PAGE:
Joe Lanza | May 25, 2018 | 0
NJPW Road To The New Beginning 2018: Night 7 Results & Review
New Japan Pro Wrestling
Road To The New Beginning 2018: Night 7
February 6th, 2018
Watch: NJPW World
Jushin “Thunder” Liger, KUSHIDA, & Tiger Mask def. Ren Narita, Shota Umino, & Tetsuhiro Yagi
This was the exact same opening match from the night before, with the only difference being KUSHIDA instead of Taguchi. Liger got into a pre-match scuffle with Ren Narita, and in general, Liger didn’t seem to be in a good mood. This opening contest wasn’t quite as good as its counterpart from the night prior, but it still a fine way to kick off the show. After a brief opening exchange between Liger and Umino, Tiger Mask proceeded to kick the crap out of Yagi. The young lions seemed to work more like a unit here, as there were a few occasions where the other two would come to the aid of their legal teammate when he was in a tough spot. It was nice to see this was worked a little differently compared to the match from the night prior. In the end, however, the outcome was the same, as the veteran team picked up the win after KUSHIDA got Narita to tap out to an armbar. **1/2
Afterwards, Tiger Mask stomped on a prone Tetsuhiro Yagi, and actually busted him open (it was only a minor cut near his mouth, but still).
The Bullet Club (Yujiro Takahashi & Hikuleo) def. Hiroyoshi Tenzan & Tomoyuki Oka
Here we have another bout that was exactly the same as the night prior, but with just a minor change, as Tenzan swapped spots with Nakanishi. At this point, swapping those two isn’t really much of an upgrade. This tag team contest was slightly better than the similar match from the night before, in terms of quality, but not by much. Yujiro tried to jump Oka from behind at the start, but Oka caught him, and this gave the Tenzan/Oka team an early edge. That was actually pretty cool, as it showed that Oka learned something from his match on Night 6, when The Bullet Club was successful in getting the early jump. The exchanges between Oka and Hikuleo were easily the best parts of this one, but eventually, Oka once again got pinned following a DDT from Yujiro. This was fine for what it was. **1/4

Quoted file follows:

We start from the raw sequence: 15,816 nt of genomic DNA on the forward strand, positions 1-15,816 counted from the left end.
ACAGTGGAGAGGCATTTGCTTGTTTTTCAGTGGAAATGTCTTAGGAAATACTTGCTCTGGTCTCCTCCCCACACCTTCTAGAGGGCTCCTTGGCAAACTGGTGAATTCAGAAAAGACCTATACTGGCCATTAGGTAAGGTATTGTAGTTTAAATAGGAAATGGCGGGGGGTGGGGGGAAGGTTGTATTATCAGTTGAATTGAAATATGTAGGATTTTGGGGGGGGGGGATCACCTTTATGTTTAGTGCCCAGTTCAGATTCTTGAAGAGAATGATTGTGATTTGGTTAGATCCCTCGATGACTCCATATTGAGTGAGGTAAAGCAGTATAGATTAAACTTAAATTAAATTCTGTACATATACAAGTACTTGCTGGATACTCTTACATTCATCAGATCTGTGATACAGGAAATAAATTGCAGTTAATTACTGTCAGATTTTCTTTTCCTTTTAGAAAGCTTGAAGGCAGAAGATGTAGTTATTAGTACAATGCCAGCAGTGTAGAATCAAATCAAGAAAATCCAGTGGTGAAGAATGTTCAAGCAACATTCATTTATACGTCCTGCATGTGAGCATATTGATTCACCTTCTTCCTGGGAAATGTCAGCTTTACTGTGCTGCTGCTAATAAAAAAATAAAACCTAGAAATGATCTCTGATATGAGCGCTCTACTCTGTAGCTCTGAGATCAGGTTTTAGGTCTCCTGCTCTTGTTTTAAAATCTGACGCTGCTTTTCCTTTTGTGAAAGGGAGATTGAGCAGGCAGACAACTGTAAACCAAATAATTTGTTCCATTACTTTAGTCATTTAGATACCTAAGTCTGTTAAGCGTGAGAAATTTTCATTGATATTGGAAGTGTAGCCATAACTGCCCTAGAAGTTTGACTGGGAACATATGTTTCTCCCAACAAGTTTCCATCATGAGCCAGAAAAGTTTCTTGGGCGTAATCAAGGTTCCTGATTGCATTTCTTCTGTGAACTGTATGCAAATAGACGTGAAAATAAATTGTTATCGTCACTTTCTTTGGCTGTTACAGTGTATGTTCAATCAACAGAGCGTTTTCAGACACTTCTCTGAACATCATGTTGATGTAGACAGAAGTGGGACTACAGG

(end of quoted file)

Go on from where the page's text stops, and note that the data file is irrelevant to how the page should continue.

Katsuya Kitamura Trial Series – Match #5 – Manabu Nakanishi def. Katsuya Kitamura
I was REALLY looking forward to seeing Satoshi Kojima in this spot, but of course, plans changed after Kojima suffered an ACL injury on the last night of the FantasticaMania Tour. For this fifth match in the Kitamura Trial Series, Manabu Nakanishi filled in for his fellow New Japan Dad. I wasn’t expecting this be very good, and when the dust settled, it proved to be the worst match in this Trial Series to date. Kitamura tried hard, and got a number of moments to shine (he even managed to lift Nakanishi up for a big suplex), but Nakanishi would ultimately score the victory after lifting Kitamura up for the weakest Torture Rack you’ve ever seen in your life. It barely looked like he was doing any damage. At this point, Nakanishi should only be having singles matches with Yuji Nagata. This was just a slow and uninteresting bout, and I wouldn’t be shocked if this ends up being the worst New Japan singles match in 2018. *3/4
CHAOS (Roppongi 3K & Rocky Romero) def. Suzuki-gun (El Desperado, Taka Michinoku, & Yoshinobu Kanemaru)
Once again, this was another contest that closely mirrored the card from Night 6. In this instance, the only difference was that they swapped out Taichi for Kanemaru. This was a fine tag team bout that was about as good as the encounter between these two sides the night prior. Of course, we got the usual Suzuki-gun brawl at the start, but this seemed to be a bit more intense than usual. At one point, El Desperado ripped the tape off of SHO’s back and suplexed him onto a table. The action inside the ring was pretty solid, and as a whole, this was an entertaining six-man tag. Towards the end of the match, El Desperado & Kanemaru locked Roppongi 3K in separate submission holds while Taka Michinoku tried to take care of Rocky Romero. However, Romero would end up catching Michinoku in a backslide to score the pin for his team. This was the first good bout on the show. ***